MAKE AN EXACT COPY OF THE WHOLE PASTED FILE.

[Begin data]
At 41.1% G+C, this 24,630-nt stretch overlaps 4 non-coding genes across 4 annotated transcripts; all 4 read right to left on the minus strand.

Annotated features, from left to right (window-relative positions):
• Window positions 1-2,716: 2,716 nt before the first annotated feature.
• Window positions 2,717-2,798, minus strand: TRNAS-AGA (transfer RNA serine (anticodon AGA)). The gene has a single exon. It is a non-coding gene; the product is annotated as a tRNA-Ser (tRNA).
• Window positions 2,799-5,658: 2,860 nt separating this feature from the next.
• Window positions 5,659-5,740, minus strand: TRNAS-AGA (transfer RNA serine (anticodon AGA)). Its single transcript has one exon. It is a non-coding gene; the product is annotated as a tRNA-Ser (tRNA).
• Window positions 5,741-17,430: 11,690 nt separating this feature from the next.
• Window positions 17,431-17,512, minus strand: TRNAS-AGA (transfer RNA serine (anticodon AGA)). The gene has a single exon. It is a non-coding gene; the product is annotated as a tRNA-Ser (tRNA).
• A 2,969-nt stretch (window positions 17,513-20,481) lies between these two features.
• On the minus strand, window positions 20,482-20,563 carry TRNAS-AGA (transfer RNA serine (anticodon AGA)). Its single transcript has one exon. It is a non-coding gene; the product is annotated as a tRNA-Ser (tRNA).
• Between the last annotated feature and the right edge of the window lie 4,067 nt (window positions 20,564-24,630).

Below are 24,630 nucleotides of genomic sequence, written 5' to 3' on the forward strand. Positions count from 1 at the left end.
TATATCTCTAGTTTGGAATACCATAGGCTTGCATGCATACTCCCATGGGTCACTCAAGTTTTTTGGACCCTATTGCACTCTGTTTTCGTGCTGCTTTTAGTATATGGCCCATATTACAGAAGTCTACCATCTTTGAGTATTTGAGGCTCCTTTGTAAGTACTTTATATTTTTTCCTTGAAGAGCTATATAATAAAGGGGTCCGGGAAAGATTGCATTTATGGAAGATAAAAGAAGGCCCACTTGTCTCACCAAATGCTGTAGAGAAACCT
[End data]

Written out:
At 41.1% G+C, this 24,630-nt stretch overlaps 4 non-coding genes across 4 annotated transcripts; all 4 read right to left on the minus strand.

Annotated features, from left to right (window-relative positions):
• Window positions 1-2,716: 2,716 nt before the first annotated feature.
• Window positions 2,717-2,798, minus strand: TRNAS-AGA (transfer RNA serine (anticodon AGA)). The gene has a single exon. It is a non-coding gene; the product is annotated as a tRNA-Ser (tRNA).
• Window positions 2,799-5,658: 2,860 nt separating this feature from the next.
• Window positions 5,659-5,740, minus strand: TRNAS-AGA (transfer RNA serine (anticodon AGA)). Its single transcript has one exon. It is a non-coding gene; the product is annotated as a tRNA-Ser (tRNA).
• Window positions 5,741-17,430: 11,690 nt separating this feature from the next.
• Window positions 17,431-17,512, minus strand: TRNAS-AGA (transfer RNA serine (anticodon AGA)). The gene has a single exon. It is a non-coding gene; the product is annotated as a tRNA-Ser (tRNA).
• A 2,969-nt stretch (window positions 17,513-20,481) lies between these two features.
• On the minus strand, window positions 20,482-20,563 carry TRNAS-AGA (transfer RNA serine (anticodon AGA)). Its single transcript has one exon. It is a non-coding gene; the product is annotated as a tRNA-Ser (tRNA).
• Between the last annotated feature and the right edge of the window lie 4,067 nt (window positions 20,564-24,630).

Below are 24,630 nucleotides of genomic sequence, written 5' to 3' on the forward strand. Positions count from 1 at the left end.
TATATCTCTAGTTTGGAATACCATAGGCTTGCATGCATACTCCCATGGGTCACTCAAGTTTTTTGGACCCTATTGCACTCTGTTTTCGTGCTGCTTTTAGTATATGGCCCATATTACAGAAGTCTACCATCTTTGAGTATTTGAGGCTCCTTTGTAAGTACTTTATATTTTTTCCTTGAAGAGCTATATAATAAAGGGGTCCGGGAAAGATTGCATTTATGGAAGATAAAAGAAGGCCCACTTGTCTCACCAAATGCTGTAGAGAAACCT